Grading CA Transportation Programs on Climate, Equity Goals

ClimatePlanValues

ClimatePlan just released a 2022 Report Card on California transportation funding. It grades funding programs according to whether they align with climate, equity, and public health values and goals. It’s a simplified analysis to help the public understand how California transportation investments help – or don’t – reduce greenhouse gases, improve public health, incorporate anti-displacement policies, increase transit priority, account for differences in rural areas, and align with the state’s Climate Action Plan for Transportation Infrastructure (CAPTI).

Programs that are graded include those funded by S.B. 1, which raised and refined the focus of the gas tax several years ago, as well as state and federally funded programs related to transportation infrastructure and infill development. They are:

  • Solutions for Congested Corridors (SCCP), S.B. 1, managed by the California Transportation Commission (CTC), with goals to manage congestion, reduce greenhouse gas emissions, and provide better transportation options
  • Affordable Housing and Sustainable Communities (AHSC), managed by the Strategic Growth Council (SGC) to support infill and compact development that integrates housing, transit, and active transportation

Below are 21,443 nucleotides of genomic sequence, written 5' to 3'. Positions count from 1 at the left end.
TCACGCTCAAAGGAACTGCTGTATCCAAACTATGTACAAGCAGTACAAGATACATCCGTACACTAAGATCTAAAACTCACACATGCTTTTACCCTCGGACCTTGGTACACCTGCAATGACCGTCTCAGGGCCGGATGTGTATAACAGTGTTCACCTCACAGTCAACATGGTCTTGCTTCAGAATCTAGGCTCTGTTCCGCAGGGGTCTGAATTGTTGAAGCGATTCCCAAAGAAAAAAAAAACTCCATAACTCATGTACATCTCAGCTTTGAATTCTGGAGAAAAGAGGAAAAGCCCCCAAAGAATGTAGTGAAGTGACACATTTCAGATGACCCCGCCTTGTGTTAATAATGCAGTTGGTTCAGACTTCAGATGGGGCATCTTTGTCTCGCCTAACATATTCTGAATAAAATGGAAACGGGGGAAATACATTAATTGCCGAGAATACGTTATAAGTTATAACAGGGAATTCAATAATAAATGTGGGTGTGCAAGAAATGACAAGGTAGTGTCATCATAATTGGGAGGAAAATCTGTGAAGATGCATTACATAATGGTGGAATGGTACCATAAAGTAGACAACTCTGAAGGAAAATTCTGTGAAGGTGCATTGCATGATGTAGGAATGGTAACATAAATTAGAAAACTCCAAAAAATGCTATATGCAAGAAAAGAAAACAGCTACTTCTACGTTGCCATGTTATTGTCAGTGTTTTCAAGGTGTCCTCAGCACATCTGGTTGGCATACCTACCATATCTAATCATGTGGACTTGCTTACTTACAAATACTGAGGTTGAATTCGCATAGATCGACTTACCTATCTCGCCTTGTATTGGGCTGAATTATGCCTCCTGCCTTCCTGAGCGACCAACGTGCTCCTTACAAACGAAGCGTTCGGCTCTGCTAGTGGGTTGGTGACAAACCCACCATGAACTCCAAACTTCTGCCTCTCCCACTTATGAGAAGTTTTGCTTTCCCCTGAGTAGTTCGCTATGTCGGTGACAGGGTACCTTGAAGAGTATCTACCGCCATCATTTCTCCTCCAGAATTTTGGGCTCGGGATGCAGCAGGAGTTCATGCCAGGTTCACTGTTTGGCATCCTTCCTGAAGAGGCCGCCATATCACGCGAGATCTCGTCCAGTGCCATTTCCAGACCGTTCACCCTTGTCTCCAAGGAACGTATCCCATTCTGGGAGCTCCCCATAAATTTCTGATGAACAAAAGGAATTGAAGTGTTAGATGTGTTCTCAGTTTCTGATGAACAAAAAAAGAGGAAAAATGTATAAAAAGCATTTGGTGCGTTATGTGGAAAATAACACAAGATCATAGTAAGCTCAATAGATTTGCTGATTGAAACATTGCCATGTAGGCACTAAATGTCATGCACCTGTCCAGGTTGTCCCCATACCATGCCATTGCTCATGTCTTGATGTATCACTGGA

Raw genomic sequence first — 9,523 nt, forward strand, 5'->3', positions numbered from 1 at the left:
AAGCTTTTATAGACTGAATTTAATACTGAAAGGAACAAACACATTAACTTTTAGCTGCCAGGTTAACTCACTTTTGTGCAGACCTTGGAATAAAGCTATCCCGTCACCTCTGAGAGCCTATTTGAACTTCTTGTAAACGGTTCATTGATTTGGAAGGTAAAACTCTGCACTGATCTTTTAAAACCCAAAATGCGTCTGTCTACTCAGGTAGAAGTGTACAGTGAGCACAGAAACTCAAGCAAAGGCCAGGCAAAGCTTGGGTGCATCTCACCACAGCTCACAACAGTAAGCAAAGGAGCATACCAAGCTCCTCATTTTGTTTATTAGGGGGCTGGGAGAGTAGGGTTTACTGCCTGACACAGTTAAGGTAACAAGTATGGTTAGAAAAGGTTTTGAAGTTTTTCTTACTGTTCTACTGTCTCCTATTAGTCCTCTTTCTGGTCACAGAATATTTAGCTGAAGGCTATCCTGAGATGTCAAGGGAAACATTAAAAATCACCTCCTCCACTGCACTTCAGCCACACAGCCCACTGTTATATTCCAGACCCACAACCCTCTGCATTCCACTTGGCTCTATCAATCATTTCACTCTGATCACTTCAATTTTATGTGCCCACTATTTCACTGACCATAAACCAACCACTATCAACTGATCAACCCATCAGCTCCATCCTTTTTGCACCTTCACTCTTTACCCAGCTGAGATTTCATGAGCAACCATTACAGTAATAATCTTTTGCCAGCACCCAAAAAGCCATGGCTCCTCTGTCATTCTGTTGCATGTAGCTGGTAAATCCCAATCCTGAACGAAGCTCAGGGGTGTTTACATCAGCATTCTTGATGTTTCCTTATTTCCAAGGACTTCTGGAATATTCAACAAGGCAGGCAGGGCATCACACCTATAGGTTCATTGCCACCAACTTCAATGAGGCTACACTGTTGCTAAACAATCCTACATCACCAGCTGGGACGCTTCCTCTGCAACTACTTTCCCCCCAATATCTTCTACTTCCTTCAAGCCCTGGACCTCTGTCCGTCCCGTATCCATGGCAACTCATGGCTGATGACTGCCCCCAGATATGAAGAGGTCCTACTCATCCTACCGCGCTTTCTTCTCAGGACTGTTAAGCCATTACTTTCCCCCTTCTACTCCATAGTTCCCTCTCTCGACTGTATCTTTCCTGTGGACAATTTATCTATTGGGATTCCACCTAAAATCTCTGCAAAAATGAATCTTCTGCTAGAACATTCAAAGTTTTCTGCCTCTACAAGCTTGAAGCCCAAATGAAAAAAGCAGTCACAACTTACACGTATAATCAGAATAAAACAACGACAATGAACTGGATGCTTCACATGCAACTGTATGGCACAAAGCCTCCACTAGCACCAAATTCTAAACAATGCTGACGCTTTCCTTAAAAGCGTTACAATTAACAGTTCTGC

• Transit and Intercity Rail Capital Program (TIRCP), managed by the California State Transportation Agency (CalSTA), which funds capital improvements for rail and ferry to reduce greenhouse gas emissions, increase ridership, and integrate rail with other transit
  • Transformative Climate Communities (TCC), managed by the SGC to support community-led projects that improve environmental, health, and economic outcomes for disadvantaged communities
  • State Highway Operation and Protection Program (SHOPP), managed by Caltrans, which focuses on highway maintenance and safety improvements but is not supposed to be used to widen freeways
  • Active Transportation Program (ATP), managed by the CTC, to finance projects that promote walking and biking
  • State Transportation Improvement Program (STIP), managed by the CTC, which allocates highway funding by formula for regional and interregional projects that include highway capacity increases, rail, and state transit improvements
  • Infill Infrastructure Grant (IIG), managed by the Housing and Community Development agency (HCD), which funds infrastructure that supports infill housing
  • Sustainable Transportation Equity Project (STEP), managed by the Air Resources Board (CARB), which funds community-led projects to improve transportation options
  • Trade Corridor Enhancement Program (TCEP), managed by the CTC, which funds improvements that help move goods more efficiently through federally identified trade corridors